Saturday, November 26, 2011

No Failure to Launch

By Julie Rahm
My father graduated from the University of Nebraska with a master’s degree in physics. After joining the Navy, he was hired by the infamous Admiral Rickover to teach at the Navy’s Nuclear Power School in California. Admiral Rickover was the father of the Nuclear Navy and largely responsible for the nation’s nuclear power program. Admiral Rickover was hyperactive, political, blunt, confrontational, insulting and flamboyant. He was also a workaholic who, without regard for rank or position, was always demanding of himself and others. Moreover, Admiral Rickover had little tolerance for mediocrity, none for stupidity. “If a man is dumb," said a Chicago friend, "Rickover thinks he ought to be dead.”

My father confirms this assessment of Admiral Rickover. During my father’s employment interview at the Nuclear Power School, Admiral Rickover reviewed my father’s college transcripts and noticed my father had earned all “A”s and only one “B”. The one “B” caught the Admiral’s attention and he demanded to know if my father was lazy or stupid! Of course, neither is true. Admiral Rickover hired my father.

Later in life, my father was employed by NASA’s Space Program. He worked on the Space Shuttle main engines. People tease others about their intelligence naming them “rocket scientists”. However, my father truly is an actual rocket scientist. At my house, every Space Shuttle launch was a big deal. There was huge anticipation. It was imperative to launch the Space Shuttle on time. Any delay would be opportunity lost and millions of dollars wasted. My father understands the necessity of a timely launch. So, when I became of age to get “launched” I was well prepared. When I graduated from high school, I was getting launched out of the house, either to college or to my own self-supported life. No doubt about it. There was not going to be any parental welfare for me. I was not going to hang around the house while “I found myself”. And, once launched, I was not ever coming back. It was clear to me I had to choose my husband wisely. There would no returning home with my ex-husband’s children. I was raised to be a self-supporting independent woman.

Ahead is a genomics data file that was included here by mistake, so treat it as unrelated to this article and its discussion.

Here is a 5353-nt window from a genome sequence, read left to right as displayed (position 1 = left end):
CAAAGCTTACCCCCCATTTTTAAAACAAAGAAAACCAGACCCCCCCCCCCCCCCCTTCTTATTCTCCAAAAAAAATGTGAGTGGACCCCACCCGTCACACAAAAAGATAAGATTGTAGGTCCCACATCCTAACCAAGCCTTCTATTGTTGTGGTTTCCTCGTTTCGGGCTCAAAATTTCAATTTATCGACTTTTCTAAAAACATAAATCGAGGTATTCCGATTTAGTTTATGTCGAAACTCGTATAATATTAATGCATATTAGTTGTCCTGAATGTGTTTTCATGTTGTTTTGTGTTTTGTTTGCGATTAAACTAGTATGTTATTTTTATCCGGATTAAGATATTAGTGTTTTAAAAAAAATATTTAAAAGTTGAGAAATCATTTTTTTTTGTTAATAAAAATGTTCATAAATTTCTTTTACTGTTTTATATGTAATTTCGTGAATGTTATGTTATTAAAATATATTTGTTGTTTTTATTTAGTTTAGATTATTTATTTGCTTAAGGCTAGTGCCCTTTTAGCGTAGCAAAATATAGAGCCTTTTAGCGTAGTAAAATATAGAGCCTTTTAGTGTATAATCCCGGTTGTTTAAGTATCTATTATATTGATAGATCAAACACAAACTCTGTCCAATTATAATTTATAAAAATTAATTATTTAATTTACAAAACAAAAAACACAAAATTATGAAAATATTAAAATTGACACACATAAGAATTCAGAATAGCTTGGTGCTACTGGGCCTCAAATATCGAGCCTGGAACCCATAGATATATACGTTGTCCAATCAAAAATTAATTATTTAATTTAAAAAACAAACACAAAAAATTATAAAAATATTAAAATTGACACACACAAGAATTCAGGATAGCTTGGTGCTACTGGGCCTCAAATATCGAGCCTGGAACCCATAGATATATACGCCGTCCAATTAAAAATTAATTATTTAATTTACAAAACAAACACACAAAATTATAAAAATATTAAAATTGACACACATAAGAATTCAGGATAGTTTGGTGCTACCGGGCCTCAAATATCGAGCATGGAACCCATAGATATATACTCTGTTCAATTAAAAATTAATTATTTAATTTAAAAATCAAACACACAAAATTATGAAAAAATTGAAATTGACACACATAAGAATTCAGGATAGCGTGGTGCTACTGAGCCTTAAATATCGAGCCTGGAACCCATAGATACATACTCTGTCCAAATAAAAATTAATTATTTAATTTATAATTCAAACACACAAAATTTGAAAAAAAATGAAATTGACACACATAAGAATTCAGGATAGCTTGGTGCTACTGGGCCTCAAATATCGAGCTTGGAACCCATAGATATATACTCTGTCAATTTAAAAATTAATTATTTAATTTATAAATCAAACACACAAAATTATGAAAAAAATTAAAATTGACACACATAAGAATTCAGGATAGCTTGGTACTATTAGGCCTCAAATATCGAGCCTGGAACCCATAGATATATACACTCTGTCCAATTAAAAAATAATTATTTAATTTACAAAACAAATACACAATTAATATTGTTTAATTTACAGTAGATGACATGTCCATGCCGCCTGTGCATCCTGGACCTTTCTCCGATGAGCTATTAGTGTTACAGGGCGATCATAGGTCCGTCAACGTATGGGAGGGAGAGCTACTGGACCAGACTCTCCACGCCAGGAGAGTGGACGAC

My father’s tough love seems harsh both then and now. But, he understood what love is. Love is not dependency. Dependency in physically healthy adults is a manifestation of a mental illness or defect. Dependency may appear to be love because it is a force that causes people to fiercely attach themselves to one another. Dependency is not love. It is anti-love. Dependency has its genesis in a parental failure to love and it perpetuates failure. It nourishes infantilism rather than growth. Dependency works to trap and constrict rather than to liberate. Ultimately, it destroys rather than builds relationships. And, it destroys rather than builds people. My thanks to Dr. M. Scott Peck whose book The Road Less Traveled enabled me to understand what my father knew all along. Visit my websites at and

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